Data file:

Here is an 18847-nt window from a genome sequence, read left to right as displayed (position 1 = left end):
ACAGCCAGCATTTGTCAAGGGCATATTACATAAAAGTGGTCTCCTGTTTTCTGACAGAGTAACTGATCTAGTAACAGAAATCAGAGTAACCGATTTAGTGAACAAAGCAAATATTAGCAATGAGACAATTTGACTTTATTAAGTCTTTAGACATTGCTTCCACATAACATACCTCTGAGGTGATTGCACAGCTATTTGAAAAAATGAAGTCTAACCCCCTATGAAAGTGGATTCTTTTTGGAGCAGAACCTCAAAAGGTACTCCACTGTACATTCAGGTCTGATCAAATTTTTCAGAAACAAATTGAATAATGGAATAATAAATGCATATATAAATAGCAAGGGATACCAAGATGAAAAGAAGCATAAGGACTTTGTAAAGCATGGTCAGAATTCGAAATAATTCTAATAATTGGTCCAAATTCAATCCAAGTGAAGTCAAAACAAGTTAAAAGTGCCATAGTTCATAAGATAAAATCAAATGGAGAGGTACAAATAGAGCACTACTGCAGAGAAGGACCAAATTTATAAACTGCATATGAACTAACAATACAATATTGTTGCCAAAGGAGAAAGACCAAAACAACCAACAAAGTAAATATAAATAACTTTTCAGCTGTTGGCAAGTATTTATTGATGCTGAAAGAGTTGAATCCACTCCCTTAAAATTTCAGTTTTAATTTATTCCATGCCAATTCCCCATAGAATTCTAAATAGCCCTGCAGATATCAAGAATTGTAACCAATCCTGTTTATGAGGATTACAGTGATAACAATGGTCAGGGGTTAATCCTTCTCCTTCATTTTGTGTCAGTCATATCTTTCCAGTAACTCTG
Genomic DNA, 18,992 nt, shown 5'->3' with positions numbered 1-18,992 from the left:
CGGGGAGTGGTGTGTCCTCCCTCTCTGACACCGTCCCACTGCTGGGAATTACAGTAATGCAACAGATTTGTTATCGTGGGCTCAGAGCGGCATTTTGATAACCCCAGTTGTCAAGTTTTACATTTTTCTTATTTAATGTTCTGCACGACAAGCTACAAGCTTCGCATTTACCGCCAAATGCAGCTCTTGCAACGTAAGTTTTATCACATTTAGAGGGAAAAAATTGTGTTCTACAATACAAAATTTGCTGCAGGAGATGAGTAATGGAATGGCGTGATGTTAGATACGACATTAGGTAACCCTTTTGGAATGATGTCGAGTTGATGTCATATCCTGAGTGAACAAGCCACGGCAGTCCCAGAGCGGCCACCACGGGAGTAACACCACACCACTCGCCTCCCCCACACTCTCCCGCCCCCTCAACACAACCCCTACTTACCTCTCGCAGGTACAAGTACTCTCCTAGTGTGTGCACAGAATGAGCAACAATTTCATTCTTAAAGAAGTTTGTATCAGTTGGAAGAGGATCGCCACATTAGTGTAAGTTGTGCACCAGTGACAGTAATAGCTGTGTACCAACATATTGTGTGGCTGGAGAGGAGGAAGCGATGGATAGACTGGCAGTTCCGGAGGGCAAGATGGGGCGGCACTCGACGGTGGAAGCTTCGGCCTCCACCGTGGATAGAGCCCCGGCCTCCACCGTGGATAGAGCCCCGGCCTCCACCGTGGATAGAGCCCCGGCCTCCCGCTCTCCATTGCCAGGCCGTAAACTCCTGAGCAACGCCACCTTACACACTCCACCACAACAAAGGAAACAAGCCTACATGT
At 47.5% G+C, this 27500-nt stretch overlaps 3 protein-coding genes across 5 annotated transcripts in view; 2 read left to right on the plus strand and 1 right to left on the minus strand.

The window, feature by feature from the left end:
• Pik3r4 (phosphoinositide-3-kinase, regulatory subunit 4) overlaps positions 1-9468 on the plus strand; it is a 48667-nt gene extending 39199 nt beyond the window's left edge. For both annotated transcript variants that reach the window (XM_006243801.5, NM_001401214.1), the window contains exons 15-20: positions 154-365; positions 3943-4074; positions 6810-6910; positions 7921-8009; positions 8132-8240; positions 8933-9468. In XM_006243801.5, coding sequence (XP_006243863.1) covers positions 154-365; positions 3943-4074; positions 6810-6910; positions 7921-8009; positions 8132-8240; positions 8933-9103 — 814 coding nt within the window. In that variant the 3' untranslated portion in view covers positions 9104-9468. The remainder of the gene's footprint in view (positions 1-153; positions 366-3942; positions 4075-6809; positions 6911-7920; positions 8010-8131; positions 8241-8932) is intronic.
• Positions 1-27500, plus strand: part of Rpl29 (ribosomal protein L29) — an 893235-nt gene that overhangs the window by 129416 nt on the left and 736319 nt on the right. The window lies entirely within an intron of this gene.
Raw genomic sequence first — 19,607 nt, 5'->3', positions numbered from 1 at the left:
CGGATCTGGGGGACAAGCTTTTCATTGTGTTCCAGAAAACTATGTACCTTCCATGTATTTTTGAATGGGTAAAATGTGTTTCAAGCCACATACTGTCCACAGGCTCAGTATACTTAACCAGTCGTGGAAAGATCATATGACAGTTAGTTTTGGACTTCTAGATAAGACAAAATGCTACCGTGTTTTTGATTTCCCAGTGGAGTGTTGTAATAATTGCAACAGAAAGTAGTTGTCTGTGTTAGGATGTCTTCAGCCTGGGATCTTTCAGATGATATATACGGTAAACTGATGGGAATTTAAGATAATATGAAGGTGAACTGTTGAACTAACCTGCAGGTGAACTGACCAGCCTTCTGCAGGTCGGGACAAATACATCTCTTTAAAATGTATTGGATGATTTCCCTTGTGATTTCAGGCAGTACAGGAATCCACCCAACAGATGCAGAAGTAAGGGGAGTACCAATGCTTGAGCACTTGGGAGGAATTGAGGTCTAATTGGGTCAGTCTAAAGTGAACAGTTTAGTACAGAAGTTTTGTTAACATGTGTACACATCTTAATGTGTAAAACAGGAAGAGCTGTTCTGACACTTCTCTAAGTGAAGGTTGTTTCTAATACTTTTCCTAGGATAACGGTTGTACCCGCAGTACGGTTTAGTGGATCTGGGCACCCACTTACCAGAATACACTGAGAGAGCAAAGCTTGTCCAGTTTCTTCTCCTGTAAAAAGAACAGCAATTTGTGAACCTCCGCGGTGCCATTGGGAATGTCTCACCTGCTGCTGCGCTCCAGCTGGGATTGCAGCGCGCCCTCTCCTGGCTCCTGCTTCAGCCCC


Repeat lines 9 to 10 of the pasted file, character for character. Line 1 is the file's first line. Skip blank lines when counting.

Raw genomic sequence first — 19,607 nt, 5'->3', positions numbered from 1 at the left:
CGGATCTGGGGGACAAGCTTTTCATTGTGTTCCAGAAAACTATGTACCTTCCATGTATTTTTGAATGGGTAAAATGTGTTTCAAGCCACATACTGTCCACAGGCTCAGTATACTTAACCAGTCGTGGAAAGATCATATGACAGTTAGTTTTGGACTTCTAGATAAGACAAAATGCTACCGTGTTTTTGATTTCCCAGTGGAGTGTTGTAATAATTGCAACAGAAAGTAGTTGTCTGTGTTAGGATGTCTTCAGCCTGGGATCTTTCAGATGATATATACGGTAAACTGATGGGAATTTAAGATAATATGAAGGTGAACTGTTGAACTAACCTGCAGGTGAACTGACCAGCCTTCTGCAGGTCGGGACAAATACATCTCTTTAAAATGTATTGGATGATTTCCCTTGTGATTTCAGGCAGTACAGGAATCCACCCAACAGATGCAGAAGTAAGGGGAGTACCAATGCTTGAGCACTTGGGAGGAATTGAGGTCTAATTGGGTCAGTCTAAAGTGAACAGTTTAGTACAGAAGTTTTGTTAACATGTGTACACATCTTAATGTGTAAAACAGGAAGAGCTGTTCTGACACTTCTCTAAGTGAAGGTTGTTTCTAATACTTTTCCTAGGATAACGGTTGTACCCGCAGTACGGTTTAGTGGATCTGGGCACCCACTTACCAGAATACACTGAGAGAGCAAAGCTTGTCCAGTTTCTTCTCCTGTAAAAAGAACAGCAATTTGTGAACCTCCGCGGTGCCATTGGGAATGTCTCACCTGCTGCTGCGCTCCAGCTGGGATTGCAGCGCGCCCTCTCCTGGCTCCTGCTTCAGCCCC